Once in protected mode, the virtual device drivers did their magic. Among other things those drivers did was "suck the brains out of MS-DOS," transfer all that state to the 32-bit file system manager, and then shut off MS-DOS. All future file system operations would get routed to the 32-bit file system manager. If a program issued an int 21h, the 32-bit file system manager would be responsible for handling it.

And that's where the second role of MS-DOS comes into play. For you see, MS-DOS programs and device drivers loved to mess with the operating system itself. They would replace the int 21h service vector, they would patch the operating system, they would patch the low-level disk I/O services int 25h and int 26h. They would also do crazy things to the BIOS interrupts such as int 13h, the low-level disk I/O interrupt.

When a program issued an int 21h call to access MS-DOS, the call would go first to the 32-bit file system manager, who would do some preliminary munging and then, if it detected that somebody had hooked the int 21h vector, it would jump back into the 16-bit code to let the hook run. Replacing the int 21h service vector is logically analogous to subclassing a window. You get the old vector and set your new vector. When your replacement handler is called, you do some stuff, and then call the original vector to do "whatever would normally happen." After the original vector returned, you might do some more work before returning to the original caller.

One of the 16-bit drivers loaded by CONFIG.SYS was called IFSMGR.SYS. The job of this 16-bit driver was to hook MS-DOS first before the other drivers and programs got a chance! This driver was in cahoots with the 32-bit file system manager, for its job was to jump from 16-bit code back into 32-bit code to let the 32-bit file system manager continue its work.

In other words, MS-DOS was just an extremely elaborate decoy. Any 16-bit drivers and programs would patch or hook what they thought was the real MS-DOS, but which was in reality just a decoy. If the 32-bit file system manager detected that somebody bought the decoy, it told the decoy to quack.

Let's start with a system that didn't contain any "evil" drivers or programs that patched or hooked MS-DOS.

 Program calls int 21h 32-bit file system manager checks that nobody has patched or hooked MS-DOS performs the requested operation updates the state variables inside MS-DOS returns to caller Program gets result

This was paradise. The 32-bit file system manager was able to do all the work without having to deal with pesky drivers that did bizarro things. Note the extra step of updating the state variables inside MS-DOS. Even though we extracted the state variables from MS-DOS during the boot process, we keep those state variables in sync because drivers and programs frequently "knew" how those state variables worked and bypassed the operating system and accessed them directly. Therefore, the file system manager had to maintain the charade that MS-DOS was running the show (even though it wasn't) so that those drivers and programs saw what they wanted.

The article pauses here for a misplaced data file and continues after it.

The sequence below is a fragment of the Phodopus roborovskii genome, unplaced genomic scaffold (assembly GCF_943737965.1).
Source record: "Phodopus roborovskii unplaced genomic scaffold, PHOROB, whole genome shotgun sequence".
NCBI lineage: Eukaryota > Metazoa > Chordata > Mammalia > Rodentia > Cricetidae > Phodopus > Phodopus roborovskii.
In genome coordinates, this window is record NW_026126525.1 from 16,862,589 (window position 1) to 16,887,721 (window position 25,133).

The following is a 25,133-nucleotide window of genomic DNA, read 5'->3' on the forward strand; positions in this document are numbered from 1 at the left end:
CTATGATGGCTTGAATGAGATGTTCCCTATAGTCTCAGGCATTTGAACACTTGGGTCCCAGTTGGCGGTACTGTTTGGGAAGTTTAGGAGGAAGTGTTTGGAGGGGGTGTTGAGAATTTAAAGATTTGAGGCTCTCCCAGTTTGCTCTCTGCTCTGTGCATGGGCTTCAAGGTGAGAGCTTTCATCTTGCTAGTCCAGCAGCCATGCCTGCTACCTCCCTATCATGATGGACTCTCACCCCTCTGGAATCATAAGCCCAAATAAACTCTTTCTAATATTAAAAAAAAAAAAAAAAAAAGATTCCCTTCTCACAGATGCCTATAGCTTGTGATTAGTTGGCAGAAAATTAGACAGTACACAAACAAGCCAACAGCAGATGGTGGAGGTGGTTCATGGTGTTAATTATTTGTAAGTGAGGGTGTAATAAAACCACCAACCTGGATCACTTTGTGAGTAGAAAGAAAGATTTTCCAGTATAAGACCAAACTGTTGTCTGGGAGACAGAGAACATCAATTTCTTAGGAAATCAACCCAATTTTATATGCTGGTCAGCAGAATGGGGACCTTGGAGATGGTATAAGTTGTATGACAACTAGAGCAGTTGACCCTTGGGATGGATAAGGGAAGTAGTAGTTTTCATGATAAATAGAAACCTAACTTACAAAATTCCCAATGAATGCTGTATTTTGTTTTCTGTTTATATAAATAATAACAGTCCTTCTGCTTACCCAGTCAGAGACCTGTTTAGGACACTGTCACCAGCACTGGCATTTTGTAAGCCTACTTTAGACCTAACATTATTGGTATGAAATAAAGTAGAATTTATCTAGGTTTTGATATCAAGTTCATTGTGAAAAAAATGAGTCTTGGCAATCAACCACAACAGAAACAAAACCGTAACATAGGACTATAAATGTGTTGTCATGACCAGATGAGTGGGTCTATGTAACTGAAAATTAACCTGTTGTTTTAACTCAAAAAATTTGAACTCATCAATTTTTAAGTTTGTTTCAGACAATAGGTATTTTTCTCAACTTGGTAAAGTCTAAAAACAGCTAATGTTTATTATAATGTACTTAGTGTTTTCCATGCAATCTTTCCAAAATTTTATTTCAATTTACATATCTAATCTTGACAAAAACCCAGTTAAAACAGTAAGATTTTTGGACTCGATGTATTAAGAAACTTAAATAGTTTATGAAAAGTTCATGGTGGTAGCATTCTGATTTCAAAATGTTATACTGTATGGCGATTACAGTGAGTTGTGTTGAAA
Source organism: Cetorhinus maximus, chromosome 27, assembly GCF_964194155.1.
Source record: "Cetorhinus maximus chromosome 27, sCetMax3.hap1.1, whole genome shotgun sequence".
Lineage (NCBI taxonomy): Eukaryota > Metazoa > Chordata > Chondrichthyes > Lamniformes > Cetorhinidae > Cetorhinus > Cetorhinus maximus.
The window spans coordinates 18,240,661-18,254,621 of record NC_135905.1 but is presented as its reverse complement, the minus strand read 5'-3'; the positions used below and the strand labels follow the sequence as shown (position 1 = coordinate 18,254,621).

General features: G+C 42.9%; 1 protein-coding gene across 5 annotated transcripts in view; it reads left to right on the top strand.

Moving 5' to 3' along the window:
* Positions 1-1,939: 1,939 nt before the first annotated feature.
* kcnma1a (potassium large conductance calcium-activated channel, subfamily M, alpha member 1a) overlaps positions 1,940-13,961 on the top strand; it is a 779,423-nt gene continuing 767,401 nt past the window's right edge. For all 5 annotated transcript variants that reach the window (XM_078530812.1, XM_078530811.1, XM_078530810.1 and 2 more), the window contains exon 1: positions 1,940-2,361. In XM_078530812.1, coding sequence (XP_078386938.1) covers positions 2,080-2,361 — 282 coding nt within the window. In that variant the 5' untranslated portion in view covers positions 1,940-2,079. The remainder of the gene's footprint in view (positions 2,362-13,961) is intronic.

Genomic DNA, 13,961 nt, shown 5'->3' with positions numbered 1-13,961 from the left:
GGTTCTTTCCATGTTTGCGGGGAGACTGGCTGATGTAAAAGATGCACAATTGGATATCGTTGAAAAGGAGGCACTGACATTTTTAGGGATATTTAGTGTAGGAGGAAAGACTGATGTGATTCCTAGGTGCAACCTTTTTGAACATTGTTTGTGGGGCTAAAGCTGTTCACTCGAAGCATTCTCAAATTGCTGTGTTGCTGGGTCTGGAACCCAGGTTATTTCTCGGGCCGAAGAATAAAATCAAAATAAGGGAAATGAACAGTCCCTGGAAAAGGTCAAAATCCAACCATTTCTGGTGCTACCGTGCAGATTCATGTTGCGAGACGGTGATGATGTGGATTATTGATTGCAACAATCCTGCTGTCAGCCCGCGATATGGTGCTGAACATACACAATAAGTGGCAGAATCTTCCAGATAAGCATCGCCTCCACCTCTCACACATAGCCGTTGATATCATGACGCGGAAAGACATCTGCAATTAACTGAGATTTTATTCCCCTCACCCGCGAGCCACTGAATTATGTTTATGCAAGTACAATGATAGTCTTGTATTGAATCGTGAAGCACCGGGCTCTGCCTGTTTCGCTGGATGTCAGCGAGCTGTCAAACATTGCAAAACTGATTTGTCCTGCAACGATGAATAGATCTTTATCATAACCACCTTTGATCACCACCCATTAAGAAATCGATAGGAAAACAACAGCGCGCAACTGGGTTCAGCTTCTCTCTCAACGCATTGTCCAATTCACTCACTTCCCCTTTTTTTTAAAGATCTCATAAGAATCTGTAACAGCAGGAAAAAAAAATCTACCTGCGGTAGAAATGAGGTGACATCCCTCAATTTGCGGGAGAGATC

Note also that those state variables were per-VM. (I.e., each MS-DOS "box" you opened got its own copy of those state variables.) After all, each MS-DOS box had its idea of what the current directory was, what was in the file tables, that sort of thing. This was all an act, however, because the real list of open files was kept in by the 32-bit file system manager. It had to be, because disk caches had to be kept coherent, and file sharing need to be enforced globally. If one MS-DOS box opened a file for exclusive access, then an attempt by a program running in another MS-DOS box to open the file should fail with a sharing violation.

Okay, that was the easy case. The hard case is if you had a driver that hooked int 21h. I don't know what the driver does, let's say that it's a network driver that intercepts I/O to network drives and handles them in some special way. Let's suppose also that there's some TSR running in the MS-DOS box which has hooked int 21h so it can print a 1 to the screen when the int 21h is active and a 2 when the int 21h completes. Let's follow a call to a local device (not a network device, so the network driver doesn't do anything):